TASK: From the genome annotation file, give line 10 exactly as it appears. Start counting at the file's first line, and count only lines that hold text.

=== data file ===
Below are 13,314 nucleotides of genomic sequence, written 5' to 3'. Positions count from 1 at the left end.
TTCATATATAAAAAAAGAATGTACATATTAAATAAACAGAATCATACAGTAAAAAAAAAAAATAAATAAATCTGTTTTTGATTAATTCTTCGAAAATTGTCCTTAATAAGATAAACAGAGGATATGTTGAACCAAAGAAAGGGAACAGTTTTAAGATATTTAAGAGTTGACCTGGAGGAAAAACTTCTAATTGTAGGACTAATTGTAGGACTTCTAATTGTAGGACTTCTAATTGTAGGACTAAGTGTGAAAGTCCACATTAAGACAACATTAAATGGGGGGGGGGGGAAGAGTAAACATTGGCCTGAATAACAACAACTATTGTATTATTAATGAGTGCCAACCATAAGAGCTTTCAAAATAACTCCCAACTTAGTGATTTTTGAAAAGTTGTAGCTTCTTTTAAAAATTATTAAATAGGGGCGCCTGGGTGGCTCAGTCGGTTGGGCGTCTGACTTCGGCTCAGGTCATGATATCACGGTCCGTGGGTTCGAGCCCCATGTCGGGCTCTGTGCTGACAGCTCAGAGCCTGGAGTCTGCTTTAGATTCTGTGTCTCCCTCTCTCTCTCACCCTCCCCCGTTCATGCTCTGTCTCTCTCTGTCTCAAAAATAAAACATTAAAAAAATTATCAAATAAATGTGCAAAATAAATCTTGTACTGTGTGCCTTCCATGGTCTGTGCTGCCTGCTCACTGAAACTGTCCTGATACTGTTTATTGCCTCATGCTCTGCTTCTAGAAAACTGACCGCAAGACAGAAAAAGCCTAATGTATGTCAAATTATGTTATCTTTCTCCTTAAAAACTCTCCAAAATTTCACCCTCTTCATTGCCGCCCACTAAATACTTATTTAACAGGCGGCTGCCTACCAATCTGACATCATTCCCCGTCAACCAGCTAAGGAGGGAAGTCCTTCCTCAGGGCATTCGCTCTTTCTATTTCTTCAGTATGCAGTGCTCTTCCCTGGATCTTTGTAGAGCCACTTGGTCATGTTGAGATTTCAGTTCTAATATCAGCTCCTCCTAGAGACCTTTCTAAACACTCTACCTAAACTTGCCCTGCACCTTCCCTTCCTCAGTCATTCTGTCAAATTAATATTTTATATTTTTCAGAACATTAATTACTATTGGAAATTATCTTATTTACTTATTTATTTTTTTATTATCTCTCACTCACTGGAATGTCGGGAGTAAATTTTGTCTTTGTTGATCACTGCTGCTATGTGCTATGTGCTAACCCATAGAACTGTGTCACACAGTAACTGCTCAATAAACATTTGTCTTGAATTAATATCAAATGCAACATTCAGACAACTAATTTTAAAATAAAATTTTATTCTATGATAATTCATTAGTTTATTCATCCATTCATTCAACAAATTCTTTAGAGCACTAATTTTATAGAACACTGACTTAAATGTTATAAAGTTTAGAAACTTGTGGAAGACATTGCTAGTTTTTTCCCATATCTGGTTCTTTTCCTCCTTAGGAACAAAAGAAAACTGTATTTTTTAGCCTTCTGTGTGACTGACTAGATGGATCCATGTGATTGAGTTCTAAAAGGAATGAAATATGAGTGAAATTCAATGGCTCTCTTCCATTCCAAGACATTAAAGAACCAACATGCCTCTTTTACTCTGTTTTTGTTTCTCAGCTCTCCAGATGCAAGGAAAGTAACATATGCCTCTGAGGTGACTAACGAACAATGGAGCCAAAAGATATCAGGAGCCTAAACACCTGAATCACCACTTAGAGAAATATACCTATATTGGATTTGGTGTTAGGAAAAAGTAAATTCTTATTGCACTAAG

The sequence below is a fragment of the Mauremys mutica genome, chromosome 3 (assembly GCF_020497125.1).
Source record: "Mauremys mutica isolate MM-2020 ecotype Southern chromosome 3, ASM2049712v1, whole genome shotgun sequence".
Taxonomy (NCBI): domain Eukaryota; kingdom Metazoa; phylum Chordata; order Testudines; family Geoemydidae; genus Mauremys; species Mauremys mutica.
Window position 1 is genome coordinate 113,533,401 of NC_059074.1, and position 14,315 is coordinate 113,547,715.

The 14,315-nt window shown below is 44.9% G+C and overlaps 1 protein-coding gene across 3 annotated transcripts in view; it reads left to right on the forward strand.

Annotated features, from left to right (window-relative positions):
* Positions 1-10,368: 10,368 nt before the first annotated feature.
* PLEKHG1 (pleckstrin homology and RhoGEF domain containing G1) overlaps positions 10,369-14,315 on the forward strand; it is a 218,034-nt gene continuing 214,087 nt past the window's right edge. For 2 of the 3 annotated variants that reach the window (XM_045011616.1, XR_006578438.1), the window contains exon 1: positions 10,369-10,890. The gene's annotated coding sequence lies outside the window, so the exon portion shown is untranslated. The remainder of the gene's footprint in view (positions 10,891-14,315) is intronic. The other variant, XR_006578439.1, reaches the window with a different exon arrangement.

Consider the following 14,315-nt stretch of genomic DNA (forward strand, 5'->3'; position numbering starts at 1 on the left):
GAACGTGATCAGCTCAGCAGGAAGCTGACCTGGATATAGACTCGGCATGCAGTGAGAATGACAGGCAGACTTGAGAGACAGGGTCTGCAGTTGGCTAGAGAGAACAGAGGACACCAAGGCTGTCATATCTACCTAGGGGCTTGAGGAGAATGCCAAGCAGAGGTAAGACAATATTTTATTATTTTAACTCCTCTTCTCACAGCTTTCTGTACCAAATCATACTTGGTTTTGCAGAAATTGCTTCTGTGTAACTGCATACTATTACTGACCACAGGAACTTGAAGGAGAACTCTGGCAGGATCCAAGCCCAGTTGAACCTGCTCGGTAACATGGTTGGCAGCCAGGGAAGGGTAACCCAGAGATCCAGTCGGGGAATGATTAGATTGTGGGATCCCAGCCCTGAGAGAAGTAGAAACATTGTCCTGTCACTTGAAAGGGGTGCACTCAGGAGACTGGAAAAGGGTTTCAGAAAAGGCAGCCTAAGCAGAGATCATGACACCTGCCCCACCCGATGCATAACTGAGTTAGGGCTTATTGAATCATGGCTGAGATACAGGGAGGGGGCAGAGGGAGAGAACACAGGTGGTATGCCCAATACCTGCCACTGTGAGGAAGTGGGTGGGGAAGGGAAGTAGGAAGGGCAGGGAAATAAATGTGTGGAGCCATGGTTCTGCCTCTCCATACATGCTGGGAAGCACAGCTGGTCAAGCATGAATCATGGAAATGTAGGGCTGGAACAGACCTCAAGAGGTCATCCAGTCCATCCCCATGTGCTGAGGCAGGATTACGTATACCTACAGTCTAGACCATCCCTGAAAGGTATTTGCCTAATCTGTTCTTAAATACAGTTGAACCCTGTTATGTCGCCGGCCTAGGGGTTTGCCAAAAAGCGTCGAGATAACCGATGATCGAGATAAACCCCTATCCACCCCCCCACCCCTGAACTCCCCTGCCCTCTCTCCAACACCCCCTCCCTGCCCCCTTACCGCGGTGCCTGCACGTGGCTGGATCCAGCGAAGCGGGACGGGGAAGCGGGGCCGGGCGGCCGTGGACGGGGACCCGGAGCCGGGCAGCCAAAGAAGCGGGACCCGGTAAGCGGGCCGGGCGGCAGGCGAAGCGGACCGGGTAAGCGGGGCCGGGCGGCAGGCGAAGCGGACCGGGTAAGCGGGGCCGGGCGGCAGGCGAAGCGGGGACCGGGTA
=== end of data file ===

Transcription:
* PLEKHG1 (pleckstrin homology and RhoGEF domain containing G1) overlaps positions 10,369-14,315 on the forward strand; it is a 218,034-nt gene continuing 214,087 nt past the window's right edge. For 2 of the 3 annotated variants that reach the window (XM_045011616.1, XR_006578438.1), the window contains exon 1: positions 10,369-10,890. The gene's annotated coding sequence lies outside the window, so the exon portion shown is untranslated. The remainder of the gene's footprint in view (positions 10,891-14,315) is intronic. The other variant, XR_006578439.1, reaches the window with a different exon arrangement.